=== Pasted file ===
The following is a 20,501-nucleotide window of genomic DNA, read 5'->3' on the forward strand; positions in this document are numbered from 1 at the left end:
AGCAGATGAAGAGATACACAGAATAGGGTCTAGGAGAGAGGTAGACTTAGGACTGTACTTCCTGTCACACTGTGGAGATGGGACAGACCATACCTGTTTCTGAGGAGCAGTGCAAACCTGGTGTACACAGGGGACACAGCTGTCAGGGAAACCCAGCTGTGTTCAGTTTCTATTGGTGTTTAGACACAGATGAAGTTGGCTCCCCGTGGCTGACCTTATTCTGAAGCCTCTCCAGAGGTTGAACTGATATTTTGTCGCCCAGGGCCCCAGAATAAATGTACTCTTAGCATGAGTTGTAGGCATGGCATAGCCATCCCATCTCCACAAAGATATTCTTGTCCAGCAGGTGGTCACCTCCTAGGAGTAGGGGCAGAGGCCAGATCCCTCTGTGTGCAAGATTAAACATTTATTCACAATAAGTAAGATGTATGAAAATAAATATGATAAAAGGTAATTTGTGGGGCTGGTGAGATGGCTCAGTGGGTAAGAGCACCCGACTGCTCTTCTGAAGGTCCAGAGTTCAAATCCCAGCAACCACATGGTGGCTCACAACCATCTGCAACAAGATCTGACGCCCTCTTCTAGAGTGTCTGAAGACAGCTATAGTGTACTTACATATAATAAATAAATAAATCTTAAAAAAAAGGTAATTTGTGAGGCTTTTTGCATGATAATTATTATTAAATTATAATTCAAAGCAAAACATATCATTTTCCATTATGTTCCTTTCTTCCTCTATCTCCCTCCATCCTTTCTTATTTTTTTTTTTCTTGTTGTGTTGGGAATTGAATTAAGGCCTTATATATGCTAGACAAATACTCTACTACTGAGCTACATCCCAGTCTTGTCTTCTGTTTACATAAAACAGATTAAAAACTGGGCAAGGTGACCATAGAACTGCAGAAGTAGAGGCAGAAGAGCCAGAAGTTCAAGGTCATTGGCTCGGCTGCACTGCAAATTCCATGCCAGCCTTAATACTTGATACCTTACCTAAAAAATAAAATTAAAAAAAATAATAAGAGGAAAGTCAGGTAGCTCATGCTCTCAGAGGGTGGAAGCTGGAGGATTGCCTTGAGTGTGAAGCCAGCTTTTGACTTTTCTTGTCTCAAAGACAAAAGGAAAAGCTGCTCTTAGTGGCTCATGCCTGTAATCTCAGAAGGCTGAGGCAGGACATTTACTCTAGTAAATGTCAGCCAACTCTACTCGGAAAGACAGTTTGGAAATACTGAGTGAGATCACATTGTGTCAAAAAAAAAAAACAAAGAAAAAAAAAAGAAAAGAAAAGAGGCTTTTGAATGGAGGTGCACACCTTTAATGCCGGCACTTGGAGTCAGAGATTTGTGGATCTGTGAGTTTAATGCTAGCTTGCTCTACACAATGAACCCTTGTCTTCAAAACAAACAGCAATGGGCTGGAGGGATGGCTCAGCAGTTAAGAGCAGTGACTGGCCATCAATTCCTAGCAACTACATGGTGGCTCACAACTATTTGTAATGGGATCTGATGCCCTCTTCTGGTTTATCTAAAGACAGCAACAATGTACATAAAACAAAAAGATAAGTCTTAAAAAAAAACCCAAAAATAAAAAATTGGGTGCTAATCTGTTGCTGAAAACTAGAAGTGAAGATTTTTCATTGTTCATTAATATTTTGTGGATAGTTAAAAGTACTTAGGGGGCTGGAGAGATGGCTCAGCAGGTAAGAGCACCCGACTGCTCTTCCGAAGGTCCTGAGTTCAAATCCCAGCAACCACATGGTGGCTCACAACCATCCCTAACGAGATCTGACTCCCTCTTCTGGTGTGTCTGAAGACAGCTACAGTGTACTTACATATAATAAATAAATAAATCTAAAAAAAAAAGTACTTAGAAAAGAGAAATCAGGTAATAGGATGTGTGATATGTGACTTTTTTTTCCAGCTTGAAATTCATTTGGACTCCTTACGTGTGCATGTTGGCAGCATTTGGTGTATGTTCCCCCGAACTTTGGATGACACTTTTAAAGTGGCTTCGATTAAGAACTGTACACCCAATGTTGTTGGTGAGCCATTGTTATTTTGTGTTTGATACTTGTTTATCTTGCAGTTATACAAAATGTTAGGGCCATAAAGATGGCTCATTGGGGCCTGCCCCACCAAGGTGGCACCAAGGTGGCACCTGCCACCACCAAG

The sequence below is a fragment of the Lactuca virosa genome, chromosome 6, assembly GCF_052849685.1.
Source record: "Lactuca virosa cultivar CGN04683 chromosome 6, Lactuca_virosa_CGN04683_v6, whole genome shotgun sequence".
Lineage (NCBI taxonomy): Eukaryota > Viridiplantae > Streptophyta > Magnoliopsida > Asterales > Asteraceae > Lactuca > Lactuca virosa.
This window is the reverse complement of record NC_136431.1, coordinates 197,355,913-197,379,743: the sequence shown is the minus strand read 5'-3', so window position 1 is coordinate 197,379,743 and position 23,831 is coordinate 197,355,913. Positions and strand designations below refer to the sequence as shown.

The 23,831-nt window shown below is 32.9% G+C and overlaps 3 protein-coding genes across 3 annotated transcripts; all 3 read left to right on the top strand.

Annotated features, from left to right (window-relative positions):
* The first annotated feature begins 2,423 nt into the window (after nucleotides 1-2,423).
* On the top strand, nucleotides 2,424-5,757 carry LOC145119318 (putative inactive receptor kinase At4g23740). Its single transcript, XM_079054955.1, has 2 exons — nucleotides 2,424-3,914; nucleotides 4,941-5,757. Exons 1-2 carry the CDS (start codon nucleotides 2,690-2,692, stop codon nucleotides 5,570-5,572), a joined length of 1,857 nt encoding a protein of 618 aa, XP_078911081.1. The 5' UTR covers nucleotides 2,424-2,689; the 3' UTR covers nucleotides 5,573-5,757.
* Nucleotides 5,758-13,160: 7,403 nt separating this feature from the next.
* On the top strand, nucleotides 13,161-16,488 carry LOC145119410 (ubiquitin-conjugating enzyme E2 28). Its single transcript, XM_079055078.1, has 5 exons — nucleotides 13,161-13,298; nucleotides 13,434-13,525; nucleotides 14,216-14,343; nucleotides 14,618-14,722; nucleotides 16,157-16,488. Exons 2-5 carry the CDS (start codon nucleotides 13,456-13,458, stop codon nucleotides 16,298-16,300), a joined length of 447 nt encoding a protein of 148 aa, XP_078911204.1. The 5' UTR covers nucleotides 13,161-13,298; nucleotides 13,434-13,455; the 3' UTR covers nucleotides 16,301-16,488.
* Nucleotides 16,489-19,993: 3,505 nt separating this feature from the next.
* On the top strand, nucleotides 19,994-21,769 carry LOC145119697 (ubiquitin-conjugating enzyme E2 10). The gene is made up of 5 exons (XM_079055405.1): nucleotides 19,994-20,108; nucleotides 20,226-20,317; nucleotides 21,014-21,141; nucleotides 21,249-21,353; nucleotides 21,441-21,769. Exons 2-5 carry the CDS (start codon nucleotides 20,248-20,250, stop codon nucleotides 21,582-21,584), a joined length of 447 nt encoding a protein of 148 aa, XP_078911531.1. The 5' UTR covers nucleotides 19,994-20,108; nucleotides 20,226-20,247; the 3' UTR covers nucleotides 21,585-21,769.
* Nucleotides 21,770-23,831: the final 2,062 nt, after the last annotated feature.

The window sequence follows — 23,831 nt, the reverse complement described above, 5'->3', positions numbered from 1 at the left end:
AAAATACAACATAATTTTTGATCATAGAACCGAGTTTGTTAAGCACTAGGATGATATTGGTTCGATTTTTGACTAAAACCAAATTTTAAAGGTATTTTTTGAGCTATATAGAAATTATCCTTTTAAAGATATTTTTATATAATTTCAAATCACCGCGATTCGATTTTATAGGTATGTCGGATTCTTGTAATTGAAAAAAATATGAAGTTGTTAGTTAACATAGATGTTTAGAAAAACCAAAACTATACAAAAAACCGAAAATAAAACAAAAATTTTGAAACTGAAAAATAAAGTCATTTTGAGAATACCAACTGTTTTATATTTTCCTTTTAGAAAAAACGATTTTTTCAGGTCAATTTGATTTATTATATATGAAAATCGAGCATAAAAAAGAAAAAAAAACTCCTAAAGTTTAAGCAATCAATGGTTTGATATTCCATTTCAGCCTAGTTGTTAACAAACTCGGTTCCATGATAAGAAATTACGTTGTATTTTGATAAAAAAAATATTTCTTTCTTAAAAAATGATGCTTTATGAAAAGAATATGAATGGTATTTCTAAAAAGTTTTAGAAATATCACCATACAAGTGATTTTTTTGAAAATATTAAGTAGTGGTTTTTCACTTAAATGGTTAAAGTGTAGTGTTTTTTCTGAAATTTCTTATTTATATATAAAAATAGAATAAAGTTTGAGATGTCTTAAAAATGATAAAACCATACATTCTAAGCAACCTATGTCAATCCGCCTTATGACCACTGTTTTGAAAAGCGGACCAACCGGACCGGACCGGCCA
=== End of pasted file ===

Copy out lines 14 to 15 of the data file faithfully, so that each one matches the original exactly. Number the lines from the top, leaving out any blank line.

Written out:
* On the top strand, nucleotides 19,994-21,769 carry LOC145119697 (ubiquitin-conjugating enzyme E2 10). The gene is made up of 5 exons (XM_079055405.1): nucleotides 19,994-20,108; nucleotides 20,226-20,317; nucleotides 21,014-21,141; nucleotides 21,249-21,353; nucleotides 21,441-21,769. Exons 2-5 carry the CDS (start codon nucleotides 20,248-20,250, stop codon nucleotides 21,582-21,584), a joined length of 447 nt encoding a protein of 148 aa, XP_078911531.1. The 5' UTR covers nucleotides 19,994-20,108; nucleotides 20,226-20,247; the 3' UTR covers nucleotides 21,585-21,769.
* Nucleotides 21,770-23,831: the final 2,062 nt, after the last annotated feature.